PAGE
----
Minimalist footwear has been on the market for the last 15-20 years. It is not a new genre of footwear. For example, racing shoes used in a running race or for speed/interval training could be considered as part of the category and used to be called racing flats. These shoes generally have a thin midsole and low toe drop. However in recent times, they have been renamed as minimalist footwear.

Minimalist footwear serves as a good transition for a runner who wishes to switch from shoe running to barefoot running. It will require a period of time for your body to adapt to this style of running.

If you are considering barefoot/minimalist running, it is helpful to be aware of the possible detrimental effects. It has been documented that barefoot/minimalist running promotes a more midfoot-to-forefoot strike. During a mid-forefoot strike, the ankle joint is placed in a pointed-down position during landing and this landing position increases the risk of foot conditions known as metatarsal stress fracture[1] and Achilles tendinosis[2].

As a general guideline, if you are considering getting into barefoot/minimalist running, it is good to take note of the following:

  • You should have been running regularly for the past one year.
  • Plan to transition from shoe running to barefoot running gradually. For instance, you could start by allocating 3-5 per cent of your total weekly running time/distance to barefoot/minimalist running.
  • ​Do running drills to improve running form 1-2 times a week.
  • Pick relatively safe terrain to run in, such as a beach or grassy field, as opposed to a rocky or rough terrain.
  • Be attuned to the needs of your body. In the first few weeks there may be aches and pain, which should gradually reduce after a period of adaptation.
  • Ask yourself why you want to start barefoot/minimalist running and be clear about its pros and cons.
  • Start with minimalist footwear before going totally barefoot.
  • You should avoid barefoot/minimalist running if you are overweight or have a high body mass index (BMI).

In conclusion, the majority of runners would find barefoot /minimalist running a useful adjunct training tool to supplement their weekly runs. Usually only a small percentage of runners are able to consistently adopt barefoot/minimalist running at a high volume without persistent injuries.

Key pointers for barefoot/minimalist running

In summary, keep in mind these key points:

  • To only consider the foot strike of a runner and conclude that one given style reduces the incidence of injury and improves efficiency is premature. There are other factors, such as the position of your foot in regards to the centre of your body, joint mobility, muscle strength and muscle flexibility.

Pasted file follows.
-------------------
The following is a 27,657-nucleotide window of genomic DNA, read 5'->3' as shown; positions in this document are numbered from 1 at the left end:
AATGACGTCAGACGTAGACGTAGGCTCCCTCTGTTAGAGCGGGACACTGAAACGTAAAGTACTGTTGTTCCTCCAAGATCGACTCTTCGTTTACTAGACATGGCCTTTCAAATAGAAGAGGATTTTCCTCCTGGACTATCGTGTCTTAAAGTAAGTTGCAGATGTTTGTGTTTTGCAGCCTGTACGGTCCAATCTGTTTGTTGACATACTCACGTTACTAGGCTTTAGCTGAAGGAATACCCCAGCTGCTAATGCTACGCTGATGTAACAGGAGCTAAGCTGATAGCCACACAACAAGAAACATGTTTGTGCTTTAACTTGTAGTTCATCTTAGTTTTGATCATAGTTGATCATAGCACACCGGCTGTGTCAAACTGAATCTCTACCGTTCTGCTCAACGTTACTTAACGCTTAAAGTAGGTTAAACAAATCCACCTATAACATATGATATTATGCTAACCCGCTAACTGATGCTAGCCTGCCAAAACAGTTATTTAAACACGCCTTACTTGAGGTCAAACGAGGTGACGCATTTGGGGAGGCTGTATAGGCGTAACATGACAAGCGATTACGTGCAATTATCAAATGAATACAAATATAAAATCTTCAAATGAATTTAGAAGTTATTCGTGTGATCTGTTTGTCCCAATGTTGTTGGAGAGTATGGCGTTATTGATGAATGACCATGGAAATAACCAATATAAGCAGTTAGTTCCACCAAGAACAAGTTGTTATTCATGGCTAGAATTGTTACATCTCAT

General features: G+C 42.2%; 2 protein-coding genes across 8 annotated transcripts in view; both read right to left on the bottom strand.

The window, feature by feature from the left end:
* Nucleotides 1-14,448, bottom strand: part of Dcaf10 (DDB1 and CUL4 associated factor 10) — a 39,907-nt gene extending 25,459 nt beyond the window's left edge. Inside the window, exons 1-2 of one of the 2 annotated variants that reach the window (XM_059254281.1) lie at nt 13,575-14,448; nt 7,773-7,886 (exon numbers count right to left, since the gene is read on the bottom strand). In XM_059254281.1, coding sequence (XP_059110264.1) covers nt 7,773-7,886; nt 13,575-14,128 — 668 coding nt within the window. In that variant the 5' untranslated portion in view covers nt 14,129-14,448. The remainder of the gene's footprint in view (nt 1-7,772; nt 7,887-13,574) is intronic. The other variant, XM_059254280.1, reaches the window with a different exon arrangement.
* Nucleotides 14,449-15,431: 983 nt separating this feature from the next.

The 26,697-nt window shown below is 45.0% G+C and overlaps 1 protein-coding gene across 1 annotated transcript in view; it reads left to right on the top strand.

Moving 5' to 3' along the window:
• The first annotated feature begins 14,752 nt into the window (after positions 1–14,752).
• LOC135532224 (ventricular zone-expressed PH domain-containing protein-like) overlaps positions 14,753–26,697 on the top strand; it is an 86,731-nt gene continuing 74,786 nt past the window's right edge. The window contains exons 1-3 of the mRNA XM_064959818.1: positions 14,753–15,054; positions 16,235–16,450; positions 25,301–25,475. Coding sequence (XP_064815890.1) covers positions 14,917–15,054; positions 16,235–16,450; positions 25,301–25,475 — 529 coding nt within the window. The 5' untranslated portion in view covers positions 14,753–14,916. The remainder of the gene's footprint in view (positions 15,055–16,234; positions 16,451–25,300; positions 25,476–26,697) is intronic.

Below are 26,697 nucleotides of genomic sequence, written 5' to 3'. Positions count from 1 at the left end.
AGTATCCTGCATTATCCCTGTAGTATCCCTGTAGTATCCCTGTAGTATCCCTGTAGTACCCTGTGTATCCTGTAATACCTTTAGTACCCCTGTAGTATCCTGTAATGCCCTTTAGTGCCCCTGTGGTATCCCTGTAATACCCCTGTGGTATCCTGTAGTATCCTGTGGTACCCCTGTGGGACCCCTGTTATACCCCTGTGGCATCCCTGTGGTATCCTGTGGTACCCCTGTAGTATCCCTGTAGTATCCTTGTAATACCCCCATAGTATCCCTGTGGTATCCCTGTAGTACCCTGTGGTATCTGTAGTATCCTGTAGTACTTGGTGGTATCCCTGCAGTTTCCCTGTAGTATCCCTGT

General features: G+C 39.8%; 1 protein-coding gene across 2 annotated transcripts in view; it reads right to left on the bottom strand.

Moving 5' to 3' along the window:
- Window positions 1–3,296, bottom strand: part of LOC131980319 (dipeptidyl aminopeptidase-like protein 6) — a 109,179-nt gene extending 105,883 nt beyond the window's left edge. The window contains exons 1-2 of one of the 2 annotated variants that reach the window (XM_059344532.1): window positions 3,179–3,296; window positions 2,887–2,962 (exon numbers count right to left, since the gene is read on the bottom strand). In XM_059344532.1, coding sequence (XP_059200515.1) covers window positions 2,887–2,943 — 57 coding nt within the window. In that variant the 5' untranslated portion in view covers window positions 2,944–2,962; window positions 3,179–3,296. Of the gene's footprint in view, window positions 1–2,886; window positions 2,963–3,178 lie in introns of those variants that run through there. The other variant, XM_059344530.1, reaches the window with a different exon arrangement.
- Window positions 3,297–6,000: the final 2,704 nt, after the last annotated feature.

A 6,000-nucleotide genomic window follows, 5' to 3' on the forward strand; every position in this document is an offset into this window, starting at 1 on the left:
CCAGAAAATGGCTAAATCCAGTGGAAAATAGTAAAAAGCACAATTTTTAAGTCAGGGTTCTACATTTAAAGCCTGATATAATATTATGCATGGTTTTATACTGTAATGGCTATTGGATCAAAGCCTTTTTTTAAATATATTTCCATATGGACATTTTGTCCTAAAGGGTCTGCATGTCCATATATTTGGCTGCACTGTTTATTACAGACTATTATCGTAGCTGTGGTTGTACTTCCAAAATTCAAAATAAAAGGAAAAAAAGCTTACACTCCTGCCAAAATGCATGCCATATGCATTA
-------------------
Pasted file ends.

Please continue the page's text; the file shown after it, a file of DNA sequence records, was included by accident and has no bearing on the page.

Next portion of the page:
• The message that barefoot/minimalist running is more ‘natural’ and better for you is a generalised statement. Some of us will do well with minimalist or barefoot running. Others would be better off in running shoes.
  • Use minimalist/barefoot running as a small part of your training programme.
  • If you choose to experiment with it, the safer way is to run barefoot on a beach or on a soft, safe environment without shoes for 5-10 minutes and build upon that.
  • You don’t always need minimalist shoes to start barefoot running, as the material to make a pair is usually is less than a traditional running shoes yet can cost more.

Key features to look out for when purchasing minimalist shoes

  • Be aware there are subcategories in the minimalist range, mainly the toe drop (heel height differential). This is measured by subtracting the height of the midsole at the heel from the height at the forefoot. Consider body weight and midsole material too.
  • 0-4mm is considered very minimalist. Usually for experienced minimalist runners. Termed barefoot footwear.
  • 5-8mm is moderately minimalist. Good for beginners. Similar to ‘racing flats’.
  • Ensure the shoes have laces or Velcro straps to allow a snug fit.
  • Make sure you feel comfortable when wearing and running in it.

Advantages and disadvantages of barefoot/minimalist running

  • Increased proprioception (sense of space and balance) due to the stimulation of many nerve endings on the sole of the feet.
  • Strengthening of intrinsic foot muscle.
  • Less weight on your feet, which technically translates to less energy demand per running stride.
  • Wound or injuries on feet from limited protection in the urban surrounding.
  • Increased strain on the Achilles tendon and midfoot/forefoot area, which may predispose you to stress related injuries.

[1] The metatarsal bones are the long bones in your foot that connect your ankle to your toes. A stress fracture is a break in the bone that happens with repeated injury or stress. Stress fractures are caused by using the foot in the same way over and over.

[2] Achilles tendinosis is an overuse injury of the Achilles tendon, the band of tissue that connects calf muscles at the back of the lower leg to your heel bone. Achilles tendinosis most commonly occurs in runners who have suddenly increased the intensity or duration of their runs.

Ref: S13